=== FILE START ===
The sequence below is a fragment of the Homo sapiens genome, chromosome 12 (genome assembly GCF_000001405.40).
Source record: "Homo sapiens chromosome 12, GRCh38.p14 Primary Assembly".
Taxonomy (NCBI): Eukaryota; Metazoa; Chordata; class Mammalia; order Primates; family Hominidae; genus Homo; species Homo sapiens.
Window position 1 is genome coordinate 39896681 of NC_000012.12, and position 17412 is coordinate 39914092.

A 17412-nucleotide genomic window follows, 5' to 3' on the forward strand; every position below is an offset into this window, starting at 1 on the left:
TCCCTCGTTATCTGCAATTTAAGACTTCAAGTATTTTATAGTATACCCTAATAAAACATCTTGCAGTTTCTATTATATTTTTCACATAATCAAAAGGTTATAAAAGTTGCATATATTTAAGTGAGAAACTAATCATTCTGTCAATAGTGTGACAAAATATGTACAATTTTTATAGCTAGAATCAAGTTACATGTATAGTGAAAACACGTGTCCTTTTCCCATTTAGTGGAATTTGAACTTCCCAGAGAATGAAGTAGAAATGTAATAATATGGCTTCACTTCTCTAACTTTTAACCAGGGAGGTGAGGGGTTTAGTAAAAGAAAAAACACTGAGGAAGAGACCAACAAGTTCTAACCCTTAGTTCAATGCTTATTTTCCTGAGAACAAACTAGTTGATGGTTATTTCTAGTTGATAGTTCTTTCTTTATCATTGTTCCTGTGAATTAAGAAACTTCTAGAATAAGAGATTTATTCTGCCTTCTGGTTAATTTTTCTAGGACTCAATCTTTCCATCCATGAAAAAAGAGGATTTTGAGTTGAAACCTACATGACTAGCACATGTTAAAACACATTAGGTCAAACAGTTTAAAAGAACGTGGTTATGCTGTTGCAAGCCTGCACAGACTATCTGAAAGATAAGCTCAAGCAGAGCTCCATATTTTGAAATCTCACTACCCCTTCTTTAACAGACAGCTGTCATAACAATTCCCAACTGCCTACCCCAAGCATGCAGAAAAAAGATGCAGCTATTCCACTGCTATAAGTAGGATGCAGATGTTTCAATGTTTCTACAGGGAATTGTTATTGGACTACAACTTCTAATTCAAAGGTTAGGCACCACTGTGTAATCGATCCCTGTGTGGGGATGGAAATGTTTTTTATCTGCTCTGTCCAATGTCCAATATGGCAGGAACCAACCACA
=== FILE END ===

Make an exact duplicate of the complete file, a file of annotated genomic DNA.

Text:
The sequence below is a fragment of the Homo sapiens genome, chromosome 12 (genome assembly GCF_000001405.40).
Source record: "Homo sapiens chromosome 12, GRCh38.p14 Primary Assembly".
Taxonomy (NCBI): Eukaryota; Metazoa; Chordata; class Mammalia; order Primates; family Hominidae; genus Homo; species Homo sapiens.
Window position 1 is genome coordinate 39896681 of NC_000012.12, and position 17412 is coordinate 39914092.

A 17412-nucleotide genomic window follows, 5' to 3' on the forward strand; every position below is an offset into this window, starting at 1 on the left:
TCCCTCGTTATCTGCAATTTAAGACTTCAAGTATTTTATAGTATACCCTAATAAAACATCTTGCAGTTTCTATTATATTTTTCACATAATCAAAAGGTTATAAAAGTTGCATATATTTAAGTGAGAAACTAATCATTCTGTCAATAGTGTGACAAAATATGTACAATTTTTATAGCTAGAATCAAGTTACATGTATAGTGAAAACACGTGTCCTTTTCCCATTTAGTGGAATTTGAACTTCCCAGAGAATGAAGTAGAAATGTAATAATATGGCTTCACTTCTCTAACTTTTAACCAGGGAGGTGAGGGGTTTAGTAAAAGAAAAAACACTGAGGAAGAGACCAACAAGTTCTAACCCTTAGTTCAATGCTTATTTTCCTGAGAACAAACTAGTTGATGGTTATTTCTAGTTGATAGTTCTTTCTTTATCATTGTTCCTGTGAATTAAGAAACTTCTAGAATAAGAGATTTATTCTGCCTTCTGGTTAATTTTTCTAGGACTCAATCTTTCCATCCATGAAAAAAGAGGATTTTGAGTTGAAACCTACATGACTAGCACATGTTAAAACACATTAGGTCAAACAGTTTAAAAGAACGTGGTTATGCTGTTGCAAGCCTGCACAGACTATCTGAAAGATAAGCTCAAGCAGAGCTCCATATTTTGAAATCTCACTACCCCTTCTTTAACAGACAGCTGTCATAACAATTCCCAACTGCCTACCCCAAGCATGCAGAAAAAAGATGCAGCTATTCCACTGCTATAAGTAGGATGCAGATGTTTCAATGTTTCTACAGGGAATTGTTATTGGACTACAACTTCTAATTCAAAGGTTAGGCACCACTGTGTAATCGATCCCTGTGTGGGGATGGAAATGTTTTTTATCTGCTCTGTCCAATGTCCAATATGGCAGGAACCAACCACA